With the world more and more reacting to visual interpretations and not just science, I have taken on sharing the relationship of science through art. I have begun sketching again after a 7 year break.
The process of utilizing just pencil and paper to bring an idea to life has brought out the creative side that was buried. With each line on the paper; depth, personality, and perspective are created.
The images below of species of fish from the Lake George Watershed are being donated to the FUND for Lake George for their efforts. (All image rights, as well as original artwork)
I would like to offer my services to other organizations who might need environmental illustrations for outreach and education efforts, fundraising, marketing, books, articles, etc. or to anyone who would like to create a work of art to honor their favorite catch.
October 1, 2017
Guest column provided by Corrina Parnapy on the National Association of Conservation Districts Blog.
In observance of the Environmental Protection Agency’s SepticSmart Week – September 18-22, 2017 – conservation districts nationwide are discussing septic systems and how they can help landowners use them sustainably.
Septic systems – made up of a tank and absorption field – are effective methods for treating wastewater. The average lifespan of a properly maintained septic system is 30 years. Failing or ineffective systems can allow excessive nutrients, like phosphorus and nitrogen, to reach groundwater and surface water supplies. These nutrients can feed hazardous algae blooms and significantly alter a waterbody’s ecology, in turn reducing property values, hindering recreational opportunities, limiting clean water supply, and impacting nearshore fish beds.
Just because septic systems are out of sight, doesn’t mean they should be out of mind. To protect our valuable water and soil resources, we should follow septic system best management practices:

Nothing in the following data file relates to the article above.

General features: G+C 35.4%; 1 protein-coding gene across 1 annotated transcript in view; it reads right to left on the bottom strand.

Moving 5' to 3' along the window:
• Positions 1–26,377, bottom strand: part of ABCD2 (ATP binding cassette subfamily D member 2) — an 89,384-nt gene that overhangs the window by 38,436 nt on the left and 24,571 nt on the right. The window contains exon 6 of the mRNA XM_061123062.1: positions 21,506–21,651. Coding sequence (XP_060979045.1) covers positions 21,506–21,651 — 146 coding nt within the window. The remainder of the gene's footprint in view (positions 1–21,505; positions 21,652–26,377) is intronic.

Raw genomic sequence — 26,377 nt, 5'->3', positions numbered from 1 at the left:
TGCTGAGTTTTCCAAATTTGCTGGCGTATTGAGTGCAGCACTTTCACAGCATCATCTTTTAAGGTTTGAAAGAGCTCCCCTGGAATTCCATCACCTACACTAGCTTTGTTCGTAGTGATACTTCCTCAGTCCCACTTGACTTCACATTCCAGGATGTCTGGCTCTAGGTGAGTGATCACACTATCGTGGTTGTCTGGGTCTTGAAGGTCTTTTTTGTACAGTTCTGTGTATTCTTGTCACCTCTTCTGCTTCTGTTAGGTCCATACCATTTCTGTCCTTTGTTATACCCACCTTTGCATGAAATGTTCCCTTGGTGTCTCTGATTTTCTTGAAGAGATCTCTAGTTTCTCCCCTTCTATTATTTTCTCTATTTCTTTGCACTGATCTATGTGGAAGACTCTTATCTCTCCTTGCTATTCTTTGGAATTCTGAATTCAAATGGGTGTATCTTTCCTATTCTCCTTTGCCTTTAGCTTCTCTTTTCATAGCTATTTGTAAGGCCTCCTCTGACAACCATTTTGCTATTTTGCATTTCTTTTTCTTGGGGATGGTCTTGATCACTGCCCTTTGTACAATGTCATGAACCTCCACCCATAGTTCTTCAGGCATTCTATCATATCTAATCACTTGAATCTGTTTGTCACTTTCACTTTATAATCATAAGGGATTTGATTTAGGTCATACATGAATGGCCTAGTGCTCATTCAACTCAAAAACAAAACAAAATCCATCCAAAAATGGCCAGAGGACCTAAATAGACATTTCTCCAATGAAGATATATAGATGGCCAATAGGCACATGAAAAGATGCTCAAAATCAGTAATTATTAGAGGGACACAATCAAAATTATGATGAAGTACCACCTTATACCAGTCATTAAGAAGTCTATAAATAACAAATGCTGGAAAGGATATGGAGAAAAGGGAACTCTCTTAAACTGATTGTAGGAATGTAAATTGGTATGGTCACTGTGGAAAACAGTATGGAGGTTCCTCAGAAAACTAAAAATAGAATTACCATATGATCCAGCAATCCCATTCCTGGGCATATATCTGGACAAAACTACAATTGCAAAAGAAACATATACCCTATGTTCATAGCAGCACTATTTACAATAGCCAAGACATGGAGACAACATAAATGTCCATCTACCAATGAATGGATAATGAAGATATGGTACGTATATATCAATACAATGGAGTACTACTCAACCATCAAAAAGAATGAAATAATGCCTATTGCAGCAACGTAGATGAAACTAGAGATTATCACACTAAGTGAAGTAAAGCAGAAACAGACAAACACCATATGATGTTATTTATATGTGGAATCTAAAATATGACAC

- ~ Pump out systems every two to three years and have it inspected by a professional;
- ~ Use water efficiently and install low flow toilets and water saving fixtures;
- ~ Use the proper setting on washing machines and spread wash cycles out over the week;
- ~ Do not use septic tank additives;
- ~ Avoid chemical drain openers for clogged drains – instead, try boiling water;
- ~ Don’t pour grease or oil down the drain;
- ~ Don’t rinse coffee grounds down the sink;
- ~ Don’t pour household chemicals or pharmaceuticals down the drain;
- ~ Eliminate or limit use of garbage disposals;
- ~ Don’t flush non-degradable products;
- ~ Don’t allow roof drains, basement sump pumps, or curtain drains to empty into your septic;
- ~ Do not discharge water softeners backwash into your system;
- ~ Know where your tank and system are and don’t drive over or plant large trees within your absorption field.
It’s also important to know the early warning signs of a system that is not functioning well. Slow draining, pipes that gurgle or produce bubbles, soggy soil in the drainage field, and soil settling over the tank are all clues that something’s not right. Serious signs of a failure include a smell of sewage and the septic backing up into your home.
Regular pumping and routine inspection of your septic system is one of the most important aspects of a proper operation and maintenance schedule. Failure to maintain and inspect your tank can result in potential health hazards to you, your pets, and the environment, not to mention property damage.
This article is a summary of an article shared by the EPA during the 2017 SepticSmart Week.